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Defining Democracy: Electoral Reform and the Struggle for Power in New York City

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Defining Democracy reveals the history of a little-known experiment in urban democracy begun in New York City during the Great Dep... Weiterlesen
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Beschreibung

Defining Democracy reveals the history of a little-known experiment in urban democracy begun in New York City during the Great Depression and abolished amid the early Cold War. For a decade, New Yorkers utilized a new voting system that produced the most diverse legislatures in the city's history and challenged the American two-party structure. Daniel O. Prosterman examines struggles over electoral reform in New York City to clarify our understanding of democracy's evolution in the United States and the world.

Autorentext

Daniel O. Prosterman is Assistant Professor of History at Salem College.



Klappentext

In 1936, New Yorkers approved a radical change in local democracy. By a margin of nearly two to one, they replaced the corrupt board of aldermen with a city council elected via proportional representation (PR). Rather than traditional winner-take-all elections between two candidates representing two political parties, PR allowed voters to rank candidates on their ballots in order of preference and guaranteed victory to anyone polling more than 75,000 votes. This system enabled the election of the most diverse legislatures in New York's history, comprised of the city's first African American legislators and unprecedented numbers of women and third-party representatives. With their authority threatened, the Democratic and Republican parties allied against PR and the system's coalition of supporters. Following several unsuccessful repeal attempts led by the two major parties, the election of two Communists spurred a groundswell of red-baiting that set the stage for a battle that would define New York City governance for generations. Defining Democracy examines struggles over electoral reform in New York City to clarify our understanding of democracy's evolution in the United States and the world. In the midst of global crises concerning the purpose and power of government during the Great Depression, Second World War, and early Cold War, New Yorkers debated the meaning of self-rule in the United States. Through a series of campaigns over the expansion of voting rights in New York City, activists challenged the boundaries of who could be elected, what interests could be represented, and ultimately what policies could be implemented at the local level.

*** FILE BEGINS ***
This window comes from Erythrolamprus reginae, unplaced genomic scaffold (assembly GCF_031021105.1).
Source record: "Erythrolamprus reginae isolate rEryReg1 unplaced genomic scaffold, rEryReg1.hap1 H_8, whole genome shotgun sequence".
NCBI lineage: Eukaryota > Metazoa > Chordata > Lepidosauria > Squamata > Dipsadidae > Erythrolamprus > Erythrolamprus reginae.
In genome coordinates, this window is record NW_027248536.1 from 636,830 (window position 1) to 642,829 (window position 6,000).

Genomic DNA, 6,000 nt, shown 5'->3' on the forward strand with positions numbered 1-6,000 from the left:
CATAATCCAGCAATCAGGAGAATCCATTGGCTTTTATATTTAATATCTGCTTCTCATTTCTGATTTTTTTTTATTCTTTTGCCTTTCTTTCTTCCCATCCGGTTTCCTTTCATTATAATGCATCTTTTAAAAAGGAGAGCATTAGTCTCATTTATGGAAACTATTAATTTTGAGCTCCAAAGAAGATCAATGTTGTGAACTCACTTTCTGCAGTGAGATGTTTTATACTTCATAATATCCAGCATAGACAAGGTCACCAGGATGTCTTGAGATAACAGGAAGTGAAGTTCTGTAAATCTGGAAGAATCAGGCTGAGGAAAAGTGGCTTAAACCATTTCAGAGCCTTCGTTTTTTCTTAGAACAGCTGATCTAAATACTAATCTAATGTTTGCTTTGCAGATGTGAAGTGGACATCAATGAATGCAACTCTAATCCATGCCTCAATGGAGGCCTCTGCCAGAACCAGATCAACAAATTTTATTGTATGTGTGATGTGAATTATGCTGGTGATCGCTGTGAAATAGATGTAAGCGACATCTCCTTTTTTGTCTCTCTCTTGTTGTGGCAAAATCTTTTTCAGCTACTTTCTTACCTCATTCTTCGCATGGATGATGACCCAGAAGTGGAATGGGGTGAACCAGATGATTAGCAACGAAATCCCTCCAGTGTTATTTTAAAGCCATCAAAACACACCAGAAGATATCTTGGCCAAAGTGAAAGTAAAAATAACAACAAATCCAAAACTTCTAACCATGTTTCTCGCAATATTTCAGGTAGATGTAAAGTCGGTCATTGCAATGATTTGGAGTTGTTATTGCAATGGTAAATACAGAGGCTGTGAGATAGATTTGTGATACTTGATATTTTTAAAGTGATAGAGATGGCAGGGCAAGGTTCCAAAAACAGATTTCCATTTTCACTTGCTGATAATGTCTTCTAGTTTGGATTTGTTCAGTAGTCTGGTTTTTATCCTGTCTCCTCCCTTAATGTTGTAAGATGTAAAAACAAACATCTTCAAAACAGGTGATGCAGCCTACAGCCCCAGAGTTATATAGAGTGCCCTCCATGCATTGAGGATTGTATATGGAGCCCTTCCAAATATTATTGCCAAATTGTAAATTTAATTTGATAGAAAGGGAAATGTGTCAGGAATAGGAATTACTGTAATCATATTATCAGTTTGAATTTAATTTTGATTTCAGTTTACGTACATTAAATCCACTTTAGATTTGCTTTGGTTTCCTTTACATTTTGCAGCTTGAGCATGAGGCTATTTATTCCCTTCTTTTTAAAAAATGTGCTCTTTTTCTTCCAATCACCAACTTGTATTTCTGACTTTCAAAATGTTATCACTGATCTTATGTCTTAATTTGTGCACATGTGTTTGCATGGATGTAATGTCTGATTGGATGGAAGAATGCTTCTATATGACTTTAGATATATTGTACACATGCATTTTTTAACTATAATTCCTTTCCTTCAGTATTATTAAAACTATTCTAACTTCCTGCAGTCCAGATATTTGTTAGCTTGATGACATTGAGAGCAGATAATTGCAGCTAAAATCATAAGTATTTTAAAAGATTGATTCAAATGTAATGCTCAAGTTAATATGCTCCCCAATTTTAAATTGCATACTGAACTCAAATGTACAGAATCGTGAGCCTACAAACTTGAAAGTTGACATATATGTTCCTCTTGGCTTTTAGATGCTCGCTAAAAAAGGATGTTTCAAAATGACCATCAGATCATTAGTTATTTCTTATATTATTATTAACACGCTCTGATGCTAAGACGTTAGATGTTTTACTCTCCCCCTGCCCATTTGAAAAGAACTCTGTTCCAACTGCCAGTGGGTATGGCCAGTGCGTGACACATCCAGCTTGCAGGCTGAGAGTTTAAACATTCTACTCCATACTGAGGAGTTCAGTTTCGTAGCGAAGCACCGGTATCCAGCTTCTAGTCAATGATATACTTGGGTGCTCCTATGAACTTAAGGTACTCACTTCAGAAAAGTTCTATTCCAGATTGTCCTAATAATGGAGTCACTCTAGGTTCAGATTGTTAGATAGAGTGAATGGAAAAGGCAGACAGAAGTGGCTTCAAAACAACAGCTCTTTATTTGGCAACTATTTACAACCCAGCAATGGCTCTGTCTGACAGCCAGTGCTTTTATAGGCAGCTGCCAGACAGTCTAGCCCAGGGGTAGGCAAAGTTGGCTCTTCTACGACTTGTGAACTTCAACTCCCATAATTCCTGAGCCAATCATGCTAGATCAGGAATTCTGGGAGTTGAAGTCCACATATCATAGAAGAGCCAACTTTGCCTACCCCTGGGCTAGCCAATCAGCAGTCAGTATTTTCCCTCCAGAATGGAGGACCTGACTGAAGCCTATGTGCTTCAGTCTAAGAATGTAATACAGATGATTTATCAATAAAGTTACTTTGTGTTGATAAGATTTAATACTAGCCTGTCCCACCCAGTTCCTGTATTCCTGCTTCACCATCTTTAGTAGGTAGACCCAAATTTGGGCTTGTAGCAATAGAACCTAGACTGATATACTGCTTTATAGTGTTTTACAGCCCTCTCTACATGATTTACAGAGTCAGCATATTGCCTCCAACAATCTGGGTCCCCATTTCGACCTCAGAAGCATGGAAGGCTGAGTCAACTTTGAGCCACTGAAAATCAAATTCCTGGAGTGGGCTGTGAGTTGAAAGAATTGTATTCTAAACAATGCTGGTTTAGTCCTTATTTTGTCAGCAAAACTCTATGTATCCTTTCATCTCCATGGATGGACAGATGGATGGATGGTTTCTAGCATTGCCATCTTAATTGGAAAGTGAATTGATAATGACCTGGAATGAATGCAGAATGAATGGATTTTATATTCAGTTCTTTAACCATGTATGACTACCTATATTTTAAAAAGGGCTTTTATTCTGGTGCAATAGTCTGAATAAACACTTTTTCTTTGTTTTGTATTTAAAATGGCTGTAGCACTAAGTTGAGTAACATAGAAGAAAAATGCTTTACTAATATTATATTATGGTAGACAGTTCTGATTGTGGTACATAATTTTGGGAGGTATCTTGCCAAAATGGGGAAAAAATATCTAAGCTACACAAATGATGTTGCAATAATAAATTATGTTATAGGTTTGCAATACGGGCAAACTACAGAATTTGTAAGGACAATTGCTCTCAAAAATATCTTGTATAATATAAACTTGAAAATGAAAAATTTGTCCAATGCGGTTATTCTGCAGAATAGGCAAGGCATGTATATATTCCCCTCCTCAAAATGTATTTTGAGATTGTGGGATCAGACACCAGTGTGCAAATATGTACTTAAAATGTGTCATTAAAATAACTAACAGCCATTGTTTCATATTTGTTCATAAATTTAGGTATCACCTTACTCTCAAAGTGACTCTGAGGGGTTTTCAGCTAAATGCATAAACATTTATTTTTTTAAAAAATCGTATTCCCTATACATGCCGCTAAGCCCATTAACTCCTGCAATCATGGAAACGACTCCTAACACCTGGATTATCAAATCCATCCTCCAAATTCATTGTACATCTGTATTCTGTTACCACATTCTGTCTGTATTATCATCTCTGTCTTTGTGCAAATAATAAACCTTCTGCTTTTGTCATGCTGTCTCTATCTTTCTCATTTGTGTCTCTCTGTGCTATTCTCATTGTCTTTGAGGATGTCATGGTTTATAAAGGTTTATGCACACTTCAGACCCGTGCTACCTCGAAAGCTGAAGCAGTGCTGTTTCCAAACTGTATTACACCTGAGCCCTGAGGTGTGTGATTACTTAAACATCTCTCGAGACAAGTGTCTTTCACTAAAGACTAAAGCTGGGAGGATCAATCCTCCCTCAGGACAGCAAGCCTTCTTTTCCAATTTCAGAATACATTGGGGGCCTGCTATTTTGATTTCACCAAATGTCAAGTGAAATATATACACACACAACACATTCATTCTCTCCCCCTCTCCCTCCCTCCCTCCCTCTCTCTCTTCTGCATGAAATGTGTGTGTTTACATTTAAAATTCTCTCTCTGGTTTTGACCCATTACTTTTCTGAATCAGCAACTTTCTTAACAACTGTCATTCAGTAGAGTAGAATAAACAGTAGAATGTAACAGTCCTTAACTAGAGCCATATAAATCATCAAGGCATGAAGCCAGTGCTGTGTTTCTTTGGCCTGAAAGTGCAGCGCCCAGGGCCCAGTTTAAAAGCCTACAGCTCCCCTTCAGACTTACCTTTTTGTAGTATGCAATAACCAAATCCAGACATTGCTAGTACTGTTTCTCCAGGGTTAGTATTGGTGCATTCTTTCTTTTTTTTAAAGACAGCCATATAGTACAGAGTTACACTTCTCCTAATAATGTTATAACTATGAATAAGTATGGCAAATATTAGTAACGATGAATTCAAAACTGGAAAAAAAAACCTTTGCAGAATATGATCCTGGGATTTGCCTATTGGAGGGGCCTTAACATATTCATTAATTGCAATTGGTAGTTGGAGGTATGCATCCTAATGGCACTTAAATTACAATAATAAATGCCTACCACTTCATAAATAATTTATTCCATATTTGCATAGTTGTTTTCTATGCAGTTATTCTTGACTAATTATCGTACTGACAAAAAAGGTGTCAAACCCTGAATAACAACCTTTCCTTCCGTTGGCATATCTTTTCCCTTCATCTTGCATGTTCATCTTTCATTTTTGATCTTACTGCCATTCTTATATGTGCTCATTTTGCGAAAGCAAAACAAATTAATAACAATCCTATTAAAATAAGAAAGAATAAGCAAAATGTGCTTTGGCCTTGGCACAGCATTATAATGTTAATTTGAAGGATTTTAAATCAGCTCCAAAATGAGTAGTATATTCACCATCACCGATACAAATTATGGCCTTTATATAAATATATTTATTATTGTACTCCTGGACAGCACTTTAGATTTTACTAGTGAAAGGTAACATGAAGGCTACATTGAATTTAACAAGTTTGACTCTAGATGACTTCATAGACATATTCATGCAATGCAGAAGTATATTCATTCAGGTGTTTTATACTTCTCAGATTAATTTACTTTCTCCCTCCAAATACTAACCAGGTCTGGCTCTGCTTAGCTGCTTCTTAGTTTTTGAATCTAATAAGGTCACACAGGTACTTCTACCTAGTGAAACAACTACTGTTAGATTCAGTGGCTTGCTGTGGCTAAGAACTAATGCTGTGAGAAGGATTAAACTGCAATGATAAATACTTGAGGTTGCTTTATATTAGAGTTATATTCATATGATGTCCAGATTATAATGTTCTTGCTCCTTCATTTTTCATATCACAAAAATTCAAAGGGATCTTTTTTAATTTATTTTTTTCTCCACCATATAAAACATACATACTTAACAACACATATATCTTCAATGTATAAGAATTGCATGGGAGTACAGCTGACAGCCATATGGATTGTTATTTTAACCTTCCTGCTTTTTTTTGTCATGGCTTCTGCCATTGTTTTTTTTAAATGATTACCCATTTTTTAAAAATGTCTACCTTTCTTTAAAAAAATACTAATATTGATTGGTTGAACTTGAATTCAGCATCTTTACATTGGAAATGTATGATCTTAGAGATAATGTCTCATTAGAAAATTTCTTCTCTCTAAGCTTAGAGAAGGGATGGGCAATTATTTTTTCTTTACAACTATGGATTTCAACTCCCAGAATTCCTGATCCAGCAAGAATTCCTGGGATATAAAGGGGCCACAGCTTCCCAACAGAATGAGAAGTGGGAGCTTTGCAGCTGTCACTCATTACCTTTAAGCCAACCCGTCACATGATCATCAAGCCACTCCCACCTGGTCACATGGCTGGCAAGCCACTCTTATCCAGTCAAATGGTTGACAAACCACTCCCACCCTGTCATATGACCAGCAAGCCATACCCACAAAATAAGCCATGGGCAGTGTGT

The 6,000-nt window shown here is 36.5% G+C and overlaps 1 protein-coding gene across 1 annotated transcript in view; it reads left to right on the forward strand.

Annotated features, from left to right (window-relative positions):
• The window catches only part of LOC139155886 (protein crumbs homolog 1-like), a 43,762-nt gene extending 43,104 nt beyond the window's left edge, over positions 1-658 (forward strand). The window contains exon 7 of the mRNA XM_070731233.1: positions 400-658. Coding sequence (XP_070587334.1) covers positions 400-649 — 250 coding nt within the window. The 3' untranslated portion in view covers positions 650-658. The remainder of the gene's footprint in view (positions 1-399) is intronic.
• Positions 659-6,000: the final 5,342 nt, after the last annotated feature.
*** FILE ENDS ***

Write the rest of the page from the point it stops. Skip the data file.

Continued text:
Inhalt

Introduction: The Perils and Promise of Democratic Reform 1. The Politics of Electoral Reform in New York City History 2. Restructuring Urban Democracy Amid the Great Depression 3. Proportional Representation and the Practice of Democracy in New York City 4. "Under the Cloak of Patriotism": Specters of Totalitarianism in City Politics 5. A Red (in the) City Hall 6. The Democratic-Republican Alliance and the Repeal of Proportional Representation Epilogue: Repeal's Aftermath Notes Bibliography Index

Produktinformationen

Titel: Defining Democracy: Electoral Reform and the Struggle for Power in New York City
Untertitel: Electoral Reform and the Struggle for Power in New York City
Autor:
EAN: 9780199703470
ISBN: 978-0-19-970347-0
Digitaler Kopierschutz: Adobe-DRM
Format: E-Book (pdf)
Herausgeber: Oxford University Press
Genre: Geschichte
Anzahl Seiten: 288
Veröffentlichung: 27.12.2012
Jahr: 2012
Untertitel: Englisch